Treatment of Ankle Osteoarthritis with Total Ankle Replacement Through a Lateral Transfibular Approach

Published 1/24/2018
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Summary

We present our preoperative, operative, and postoperative protocols for the treatment of osteoarthritis of the ankle with total ankle replacement via lateral transfibular approach.

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Usuelli, F. G., D'Ambrosi, R., Manzi, L., Maccario, C., Indino, C. Treatment of Ankle Osteoarthritis with Total Ankle Replacement Through a Lateral Transfibular Approach. J. Vis. Exp. (131), e56396, doi:10.3791/56396 (2018).

Abstract

Total ankle replacement (TAR) is a valid option for the treatment of ankle osteoarthritis. The traditional surgical approach for TAR is the anterior approach. Recently, the lateral transfibular approach to the ankle has gained popularity since a new TAR implant was designed to be performed via this approach that results in an ideal visualization of the center of rotation of the ankle and curved resections that allow for sparing bone cuts. The aim of the present paper is to present our preoperative, operative, and postoperative protocols for the treatment of the osteoarthritis of the ankle with TAR via lateral approach. We present our preoperative clinical and radiographic protocol. In addition, we describe our surgical technique with some technical tips. Finally, we report our follow-up schedule that includes the collection of clinical, functional, and radiographic data. The results of this procedure are encouraging: TAR through a lateral transfibular approach provides reliable pain relief and improvements in functional outcomes in patients with ankle osteoarthritis.

Introduction

The most frequent etiology of ankle osteoarthritis is the post-traumatic origin. In fact, it is often secondary to traumatic injuries that typically affect young patients1,2. Ankle osteoarthritis influences patients' quality of life to the same degree as hip osteoarthritis and even more than knee osteoarthritis3. Ankle fusion has been considered the gold-standard for the treatment of ankle osteoarthritis, but some studies show that it confers augmented stress and increased risk of osteoarthritis of the adjacent joints4,5,6,7; furthermore, there still exist a number of complications associated with ankle fusion, such as equinus or talipes deformity and painful non-union8,9. With the evolution of surgical techniques and implant designs, total ankle replacement (TAR) has become an excellent alternative to ankle fusion for a surgeon with a proper learning-curve10,11,12.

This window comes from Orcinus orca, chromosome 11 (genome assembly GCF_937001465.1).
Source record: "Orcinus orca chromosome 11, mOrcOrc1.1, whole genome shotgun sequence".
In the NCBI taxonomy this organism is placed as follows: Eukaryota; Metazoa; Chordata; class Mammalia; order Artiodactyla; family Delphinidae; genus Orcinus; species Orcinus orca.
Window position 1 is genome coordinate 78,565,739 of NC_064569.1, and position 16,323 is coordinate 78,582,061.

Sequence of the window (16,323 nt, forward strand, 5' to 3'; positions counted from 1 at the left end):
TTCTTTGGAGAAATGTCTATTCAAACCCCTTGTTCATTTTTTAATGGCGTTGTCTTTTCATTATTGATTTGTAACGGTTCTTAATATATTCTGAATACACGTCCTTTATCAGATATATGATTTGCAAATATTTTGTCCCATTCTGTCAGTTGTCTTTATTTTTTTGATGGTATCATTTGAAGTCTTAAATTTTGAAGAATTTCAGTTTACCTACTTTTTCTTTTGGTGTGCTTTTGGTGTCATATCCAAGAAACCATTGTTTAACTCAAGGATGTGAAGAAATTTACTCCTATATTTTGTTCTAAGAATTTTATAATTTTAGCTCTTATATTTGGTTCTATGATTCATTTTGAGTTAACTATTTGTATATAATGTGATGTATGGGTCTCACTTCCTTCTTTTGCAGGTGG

TAR allows the preservation of ankle range of motion and protects from adjacent joint degeneration13. The anterior approach permits an optimal visualization of the coronal alignment; at the same time, this approach is inclined to wound-healing complications14,15. Recently, a novel TAR implant was designed to be performed via the lateral transfibular approach that results in an ideal visualization of the center of rotation and curved resections that allow for sparing bone cuts16; moreover, this approach permits the implantation of components perpendicular to the bone trabeculae, thus limiting the shear forces at the level of the bone-implant interface16. This prosthesis consists of a fixed-bearing implant; an alignment coordinate system guides the bone resections and facilitates addressing both coronal and sagittal deformities17. The early results of ankle arthroplasty using this TAR implant have been published 12,16,17,18. The aim of the present paper is to present our preoperative, operative, and postoperative protocols for the treatment of the osteoarthritis of the ankle with TAR via the lateral approach.

Patient selection starts with a careful clinical examination and history. A medical history of inflammatory or vascular disease, neuropathy or neurologic disease and complicated diabetes may modify the indication. Poor soft tissue envelope of the ankle should be carefully evaluated because it may compromise the wound healing: skin and subcutaneous soft-tissue may already have been compromised from injury or previous surgery. The use of drugs that may influence healing must be considered. Muscle and tendon function, ankle and hindfoot alignment, and ankle range of motion should be evaluated: a detailed examination can indicate whether accessory procedures are needed at the time of surgery19.